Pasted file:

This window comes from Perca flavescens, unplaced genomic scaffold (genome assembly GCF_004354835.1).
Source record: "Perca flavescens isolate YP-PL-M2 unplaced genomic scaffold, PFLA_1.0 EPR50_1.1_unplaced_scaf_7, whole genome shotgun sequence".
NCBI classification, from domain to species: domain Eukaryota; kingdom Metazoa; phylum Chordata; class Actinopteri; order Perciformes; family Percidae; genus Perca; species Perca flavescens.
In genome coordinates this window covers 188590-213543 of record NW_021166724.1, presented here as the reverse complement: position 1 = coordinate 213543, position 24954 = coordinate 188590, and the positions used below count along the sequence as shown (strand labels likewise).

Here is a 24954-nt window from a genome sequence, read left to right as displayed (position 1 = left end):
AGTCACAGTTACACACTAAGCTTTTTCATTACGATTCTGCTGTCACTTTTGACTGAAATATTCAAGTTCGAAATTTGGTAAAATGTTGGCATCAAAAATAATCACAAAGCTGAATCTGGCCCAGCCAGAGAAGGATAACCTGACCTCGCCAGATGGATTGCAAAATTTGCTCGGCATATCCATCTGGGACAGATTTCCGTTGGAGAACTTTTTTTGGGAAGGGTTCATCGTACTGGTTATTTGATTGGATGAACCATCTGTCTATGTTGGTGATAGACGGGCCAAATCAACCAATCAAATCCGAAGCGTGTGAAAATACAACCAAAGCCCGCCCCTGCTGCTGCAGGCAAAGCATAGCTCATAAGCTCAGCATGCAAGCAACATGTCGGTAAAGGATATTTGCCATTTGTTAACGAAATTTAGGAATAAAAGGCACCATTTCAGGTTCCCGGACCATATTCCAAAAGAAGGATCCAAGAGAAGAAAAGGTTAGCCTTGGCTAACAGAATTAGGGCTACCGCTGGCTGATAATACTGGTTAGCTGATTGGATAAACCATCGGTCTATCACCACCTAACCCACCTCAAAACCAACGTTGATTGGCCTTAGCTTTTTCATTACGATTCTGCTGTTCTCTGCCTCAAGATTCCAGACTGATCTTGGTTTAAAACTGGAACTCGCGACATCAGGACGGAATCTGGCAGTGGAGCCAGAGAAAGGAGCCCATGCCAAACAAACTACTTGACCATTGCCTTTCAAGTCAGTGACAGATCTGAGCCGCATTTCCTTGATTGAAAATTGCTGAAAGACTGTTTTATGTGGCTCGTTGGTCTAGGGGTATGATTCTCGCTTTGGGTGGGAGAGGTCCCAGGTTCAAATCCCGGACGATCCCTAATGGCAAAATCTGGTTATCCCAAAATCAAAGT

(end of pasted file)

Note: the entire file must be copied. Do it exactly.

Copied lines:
This window comes from Perca flavescens, unplaced genomic scaffold (genome assembly GCF_004354835.1).
Source record: "Perca flavescens isolate YP-PL-M2 unplaced genomic scaffold, PFLA_1.0 EPR50_1.1_unplaced_scaf_7, whole genome shotgun sequence".
NCBI classification, from domain to species: domain Eukaryota; kingdom Metazoa; phylum Chordata; class Actinopteri; order Perciformes; family Percidae; genus Perca; species Perca flavescens.
In genome coordinates this window covers 188590-213543 of record NW_021166724.1, presented here as the reverse complement: position 1 = coordinate 213543, position 24954 = coordinate 188590, and the positions used below count along the sequence as shown (strand labels likewise).

Here is a 24954-nt window from a genome sequence, read left to right as displayed (position 1 = left end):
AGTCACAGTTACACACTAAGCTTTTTCATTACGATTCTGCTGTCACTTTTGACTGAAATATTCAAGTTCGAAATTTGGTAAAATGTTGGCATCAAAAATAATCACAAAGCTGAATCTGGCCCAGCCAGAGAAGGATAACCTGACCTCGCCAGATGGATTGCAAAATTTGCTCGGCATATCCATCTGGGACAGATTTCCGTTGGAGAACTTTTTTTGGGAAGGGTTCATCGTACTGGTTATTTGATTGGATGAACCATCTGTCTATGTTGGTGATAGACGGGCCAAATCAACCAATCAAATCCGAAGCGTGTGAAAATACAACCAAAGCCCGCCCCTGCTGCTGCAGGCAAAGCATAGCTCATAAGCTCAGCATGCAAGCAACATGTCGGTAAAGGATATTTGCCATTTGTTAACGAAATTTAGGAATAAAAGGCACCATTTCAGGTTCCCGGACCATATTCCAAAAGAAGGATCCAAGAGAAGAAAAGGTTAGCCTTGGCTAACAGAATTAGGGCTACCGCTGGCTGATAATACTGGTTAGCTGATTGGATAAACCATCGGTCTATCACCACCTAACCCACCTCAAAACCAACGTTGATTGGCCTTAGCTTTTTCATTACGATTCTGCTGTTCTCTGCCTCAAGATTCCAGACTGATCTTGGTTTAAAACTGGAACTCGCGACATCAGGACGGAATCTGGCAGTGGAGCCAGAGAAAGGAGCCCATGCCAAACAAACTACTTGACCATTGCCTTTCAAGTCAGTGACAGATCTGAGCCGCATTTCCTTGATTGAAAATTGCTGAAAGACTGTTTTATGTGGCTCGTTGGTCTAGGGGTATGATTCTCGCTTTGGGTGGGAGAGGTCCCAGGTTCAAATCCCGGACGATCCCTAATGGCAAAATCTGGTTATCCCAAAATCAAAGT